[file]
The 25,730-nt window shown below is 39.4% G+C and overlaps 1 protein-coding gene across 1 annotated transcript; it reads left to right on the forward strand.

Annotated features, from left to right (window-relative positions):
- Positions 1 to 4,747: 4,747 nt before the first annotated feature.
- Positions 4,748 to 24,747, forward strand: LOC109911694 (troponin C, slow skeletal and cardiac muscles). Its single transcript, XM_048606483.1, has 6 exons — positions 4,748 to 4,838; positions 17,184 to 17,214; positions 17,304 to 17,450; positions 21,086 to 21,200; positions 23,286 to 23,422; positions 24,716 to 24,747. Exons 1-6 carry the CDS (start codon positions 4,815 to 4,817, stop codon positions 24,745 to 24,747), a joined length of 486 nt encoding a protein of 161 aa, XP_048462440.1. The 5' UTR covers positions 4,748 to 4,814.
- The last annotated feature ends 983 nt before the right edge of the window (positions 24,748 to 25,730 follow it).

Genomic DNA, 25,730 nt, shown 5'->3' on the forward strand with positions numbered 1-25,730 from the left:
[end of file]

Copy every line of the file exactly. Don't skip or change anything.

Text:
The 25,730-nt window shown below is 39.4% G+C and overlaps 1 protein-coding gene across 1 annotated transcript; it reads left to right on the forward strand.

Annotated features, from left to right (window-relative positions):
- Positions 1 to 4,747: 4,747 nt before the first annotated feature.
- Positions 4,748 to 24,747, forward strand: LOC109911694 (troponin C, slow skeletal and cardiac muscles). Its single transcript, XM_048606483.1, has 6 exons — positions 4,748 to 4,838; positions 17,184 to 17,214; positions 17,304 to 17,450; positions 21,086 to 21,200; positions 23,286 to 23,422; positions 24,716 to 24,747. Exons 1-6 carry the CDS (start codon positions 4,815 to 4,817, stop codon positions 24,745 to 24,747), a joined length of 486 nt encoding a protein of 161 aa, XP_048462440.1. The 5' UTR covers positions 4,748 to 4,814.
- The last annotated feature ends 983 nt before the right edge of the window (positions 24,748 to 25,730 follow it).

Genomic DNA, 25,730 nt, shown 5'->3' on the forward strand with positions numbered 1-25,730 from the left: